Radar | Feb 27,2021
November 29 , 2020
By Christian Tesfaye ( Christian Tesfaye (email@example.com) is a researcher and Fortune's Deputy Editor-in-Chief whose interests run amok in the directions of political thought, markets, society and pop culture. )
Once in a while, Ethiopians are flung into a moment where socio-political circumstances are upended. It is as if a new spirit descends on the land, and all we have come to understand about our condition is suddenly upended.
It is not just Ethiopians. It has been just about three decades since the fall of the Soviet Union, around the time Francis Fukuyama boldly declared the end of humankind’s “ideological evolution.” For the uninitiated, the certainty of a lasting liberal utopia was rudely interrupted in 2016, when the custodians of this tradition, the United States and Britain, themselves rejected liberalism.
For the acutely observant, the writing on the wall was evident in the same decade that Fukuyama penned “The End of History and the Last Man.” With an equal measure of certainty, Huntington argued that this could not be further from the truth. If the major fault lines of the Cold War were ideologies, the near future would be demarcated along the greatest expressions of religio-cultural groupings: “Civilisations.”
With populism on the rise and pushback against migration to the Global North, the growing assertiveness of nationalisms and religious radicalism means that we are unlucky. We are not in Fukuyama’s liberal utopia. We are caught in Huntington’s purgatory of the “clash of civilisations.” If we slip a little too far, we will find ourselves in the Nietzschean hell of nihilism.
Fortunately, there are many, on the right and on the left, that are trying to deliver us to a more certain world. Unfortunately, their ideas are often conceited, impractical, exclusionary or downright destructive.
On the right, they think our predicaments could be addressed if we live “freely,” without the imposition of taxes or government control. On the left, it must be a strong centralised government that thrusts among citizens strict political correctness and redistributes wealth at once.
Not every political difference is formed along such fault lines, but the gist is there. More worrying is that these groups take themselves seriously enough, as all movements do in their prime, that they believe that violence is a legitimate way of bringing about a political end.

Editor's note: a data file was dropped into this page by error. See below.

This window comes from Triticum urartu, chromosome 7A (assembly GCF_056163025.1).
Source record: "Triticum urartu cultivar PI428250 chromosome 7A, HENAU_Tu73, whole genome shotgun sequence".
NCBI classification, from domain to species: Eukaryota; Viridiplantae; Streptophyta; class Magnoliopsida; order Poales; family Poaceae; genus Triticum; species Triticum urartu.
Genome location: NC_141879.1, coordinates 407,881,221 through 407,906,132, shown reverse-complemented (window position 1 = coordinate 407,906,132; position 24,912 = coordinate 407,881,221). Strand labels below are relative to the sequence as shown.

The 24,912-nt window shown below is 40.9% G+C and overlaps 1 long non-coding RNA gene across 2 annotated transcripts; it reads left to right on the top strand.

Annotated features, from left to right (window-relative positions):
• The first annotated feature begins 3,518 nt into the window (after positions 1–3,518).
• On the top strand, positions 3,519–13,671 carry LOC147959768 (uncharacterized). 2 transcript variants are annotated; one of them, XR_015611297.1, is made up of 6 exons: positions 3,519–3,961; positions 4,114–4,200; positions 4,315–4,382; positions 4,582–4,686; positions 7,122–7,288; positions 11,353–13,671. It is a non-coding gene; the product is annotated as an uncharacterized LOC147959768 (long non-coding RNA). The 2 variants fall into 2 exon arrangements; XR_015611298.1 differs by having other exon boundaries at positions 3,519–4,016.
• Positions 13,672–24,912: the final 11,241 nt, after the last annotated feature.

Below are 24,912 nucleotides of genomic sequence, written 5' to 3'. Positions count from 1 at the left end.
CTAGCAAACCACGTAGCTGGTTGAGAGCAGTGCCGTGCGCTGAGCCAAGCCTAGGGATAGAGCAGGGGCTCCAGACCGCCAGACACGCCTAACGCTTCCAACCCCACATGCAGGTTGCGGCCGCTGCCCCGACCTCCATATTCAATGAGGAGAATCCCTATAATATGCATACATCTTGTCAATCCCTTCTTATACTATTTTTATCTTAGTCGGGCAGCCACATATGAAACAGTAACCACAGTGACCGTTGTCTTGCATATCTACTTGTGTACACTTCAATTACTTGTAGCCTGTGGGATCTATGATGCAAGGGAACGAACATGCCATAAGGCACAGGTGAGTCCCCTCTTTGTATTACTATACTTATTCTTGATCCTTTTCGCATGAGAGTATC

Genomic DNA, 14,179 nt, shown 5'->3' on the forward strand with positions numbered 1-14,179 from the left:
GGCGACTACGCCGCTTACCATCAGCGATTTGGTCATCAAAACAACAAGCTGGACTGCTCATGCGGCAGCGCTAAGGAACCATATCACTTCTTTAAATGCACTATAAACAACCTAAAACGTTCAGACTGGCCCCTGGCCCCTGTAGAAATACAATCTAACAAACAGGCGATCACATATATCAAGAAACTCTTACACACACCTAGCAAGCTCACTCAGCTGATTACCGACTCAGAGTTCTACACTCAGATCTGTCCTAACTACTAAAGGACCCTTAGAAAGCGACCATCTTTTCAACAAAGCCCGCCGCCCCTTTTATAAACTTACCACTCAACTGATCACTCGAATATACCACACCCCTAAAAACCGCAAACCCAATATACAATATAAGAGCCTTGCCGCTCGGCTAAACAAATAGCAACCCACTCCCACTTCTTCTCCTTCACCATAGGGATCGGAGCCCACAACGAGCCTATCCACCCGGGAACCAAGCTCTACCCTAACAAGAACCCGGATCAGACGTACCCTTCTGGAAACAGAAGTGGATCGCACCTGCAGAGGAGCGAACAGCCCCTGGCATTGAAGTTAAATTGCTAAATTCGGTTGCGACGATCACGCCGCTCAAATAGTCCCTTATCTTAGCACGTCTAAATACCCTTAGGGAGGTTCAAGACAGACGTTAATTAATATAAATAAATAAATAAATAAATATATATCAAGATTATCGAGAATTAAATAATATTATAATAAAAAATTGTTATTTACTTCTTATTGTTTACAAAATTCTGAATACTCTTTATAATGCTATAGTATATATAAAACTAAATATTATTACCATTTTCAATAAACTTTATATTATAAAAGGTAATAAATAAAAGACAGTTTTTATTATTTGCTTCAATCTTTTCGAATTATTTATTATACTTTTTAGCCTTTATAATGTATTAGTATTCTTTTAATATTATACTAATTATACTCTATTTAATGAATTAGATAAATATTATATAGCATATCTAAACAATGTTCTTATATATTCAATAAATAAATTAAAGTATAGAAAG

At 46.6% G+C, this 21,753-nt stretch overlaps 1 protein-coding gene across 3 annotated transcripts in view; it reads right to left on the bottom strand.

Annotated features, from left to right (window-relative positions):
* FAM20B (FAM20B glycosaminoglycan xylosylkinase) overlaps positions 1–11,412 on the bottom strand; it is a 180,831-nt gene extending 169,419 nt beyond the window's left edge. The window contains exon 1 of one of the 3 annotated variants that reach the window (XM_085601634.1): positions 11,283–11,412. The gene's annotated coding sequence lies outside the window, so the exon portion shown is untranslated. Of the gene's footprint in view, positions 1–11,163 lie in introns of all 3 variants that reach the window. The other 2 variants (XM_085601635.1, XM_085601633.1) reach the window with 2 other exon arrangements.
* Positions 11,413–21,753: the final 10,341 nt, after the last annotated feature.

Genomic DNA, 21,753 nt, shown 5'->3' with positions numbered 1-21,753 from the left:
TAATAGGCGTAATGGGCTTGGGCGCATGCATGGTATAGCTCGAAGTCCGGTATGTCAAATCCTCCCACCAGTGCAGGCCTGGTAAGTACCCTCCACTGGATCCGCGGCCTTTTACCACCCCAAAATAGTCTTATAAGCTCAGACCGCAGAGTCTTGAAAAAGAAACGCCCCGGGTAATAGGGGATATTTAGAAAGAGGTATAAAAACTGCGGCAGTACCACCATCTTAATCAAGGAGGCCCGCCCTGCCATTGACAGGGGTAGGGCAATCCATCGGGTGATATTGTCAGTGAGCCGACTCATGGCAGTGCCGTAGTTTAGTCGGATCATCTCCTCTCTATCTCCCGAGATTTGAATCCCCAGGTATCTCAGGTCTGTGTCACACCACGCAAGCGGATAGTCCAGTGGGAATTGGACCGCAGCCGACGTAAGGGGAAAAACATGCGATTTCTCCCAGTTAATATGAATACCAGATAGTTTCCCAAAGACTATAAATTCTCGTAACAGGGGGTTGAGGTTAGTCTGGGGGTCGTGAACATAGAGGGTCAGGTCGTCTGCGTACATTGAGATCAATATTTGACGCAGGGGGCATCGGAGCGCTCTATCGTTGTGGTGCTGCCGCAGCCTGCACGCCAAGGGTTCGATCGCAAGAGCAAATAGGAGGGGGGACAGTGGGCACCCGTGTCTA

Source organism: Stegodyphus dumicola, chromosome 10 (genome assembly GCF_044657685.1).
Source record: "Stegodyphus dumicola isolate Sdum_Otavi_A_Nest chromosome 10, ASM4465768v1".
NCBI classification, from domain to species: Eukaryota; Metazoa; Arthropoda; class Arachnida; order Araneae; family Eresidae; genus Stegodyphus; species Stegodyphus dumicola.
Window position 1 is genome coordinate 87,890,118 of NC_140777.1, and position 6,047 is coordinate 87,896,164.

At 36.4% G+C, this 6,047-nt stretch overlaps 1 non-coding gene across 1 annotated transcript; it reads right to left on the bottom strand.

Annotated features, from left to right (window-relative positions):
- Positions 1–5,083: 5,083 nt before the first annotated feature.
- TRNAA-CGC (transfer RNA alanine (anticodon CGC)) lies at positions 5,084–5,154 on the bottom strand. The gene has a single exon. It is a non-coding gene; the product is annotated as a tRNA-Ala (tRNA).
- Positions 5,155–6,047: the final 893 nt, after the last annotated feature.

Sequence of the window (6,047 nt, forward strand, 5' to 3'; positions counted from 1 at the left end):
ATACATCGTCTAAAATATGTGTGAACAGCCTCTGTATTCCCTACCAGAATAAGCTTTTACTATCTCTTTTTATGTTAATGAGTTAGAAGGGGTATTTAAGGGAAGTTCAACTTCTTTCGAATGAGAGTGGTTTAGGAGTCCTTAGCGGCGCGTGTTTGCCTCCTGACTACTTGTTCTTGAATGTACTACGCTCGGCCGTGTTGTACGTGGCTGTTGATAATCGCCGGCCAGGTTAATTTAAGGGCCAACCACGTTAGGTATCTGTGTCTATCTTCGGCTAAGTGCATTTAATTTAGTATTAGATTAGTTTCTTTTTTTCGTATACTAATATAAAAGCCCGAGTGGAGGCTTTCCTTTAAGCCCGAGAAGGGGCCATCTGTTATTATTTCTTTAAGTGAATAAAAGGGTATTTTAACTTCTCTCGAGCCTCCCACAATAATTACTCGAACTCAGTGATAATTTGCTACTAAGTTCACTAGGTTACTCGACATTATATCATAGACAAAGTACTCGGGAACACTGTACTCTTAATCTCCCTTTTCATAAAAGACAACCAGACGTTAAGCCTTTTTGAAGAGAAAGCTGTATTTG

In the same instance, the centre is on retreat. It is no longer fashionable to attempt to find a middle ground. It shows uncertainty, an unwillingness to move quickly and vanquish the enemy at once. The centre is what both the left and the right – here in Ethiopia as elsewhere – agree is bad for business. It is the side that advocates stability to unpredictability, political evolution to revolution and socioeconomic improvements to political overhaul.
For the left, the centre is a vestige of the patriarchy, justifying its continued existence. For the right, it is a weak link likely to be used as an instrument of a power grab by the radical left. This essentially was the argument by the two extremes of American politics against President-elect Joe Biden.
It is also true of the view attached to the centre in Ethiopia. For the "federalist" forces, those rejecting revolutions are stuck up on the old forces of feudalism, at least sympathisers of the status quo. For the "Ethiopianist" legions, a person advocating incremental change must be disloyal to the founders and the state, a suspect of indoctrination by the Left’s unceasing attack on tradition.
There is no winning here, although the opposite seems to be evident. Both tradition and change are what sustain human existence. Both are necessary to function as a society.
Tradition is what we know and how we do things. There is accumulated knowledge there. It cannot be gotten rid of at a moment’s notice when we know society is conditioned to it. The change, when it comes, should be grassroots and very well understood. It is only ironic that the left - much enamoured by the post-modernist view that nearly every sort of knowledge is a byproduct of social and historical realities - would be the one that believes something that makes up our very reality can be torn down and rebuilt rapidly.
Change too is crucial, if for no other reason than the fact that the physical world we live in is changing – climate change, technological advancement, demographic changes and depletion of resources. We are not in Kansas anymore. Here the call of the likes of Greta Thunberg, Swedish activist superstar, to take immediate action against climate change is duly admirable. The science backs her claims; the change can be implemented without creating many negative externalities and, crucially, she is not calling for a violent overthrow of governments that do not toe her politics. We can take some lessons from her activism.
The centre has become unpopular precisely because it refuses to accept the status quo but at the same time cautions against demolishing structures without a clear plan to replace them. This has become a political sin today to the unfortunate circumstance of our being.
PUBLISHED ON Nov 29,2020 [ VOL 21 , NO 1074]
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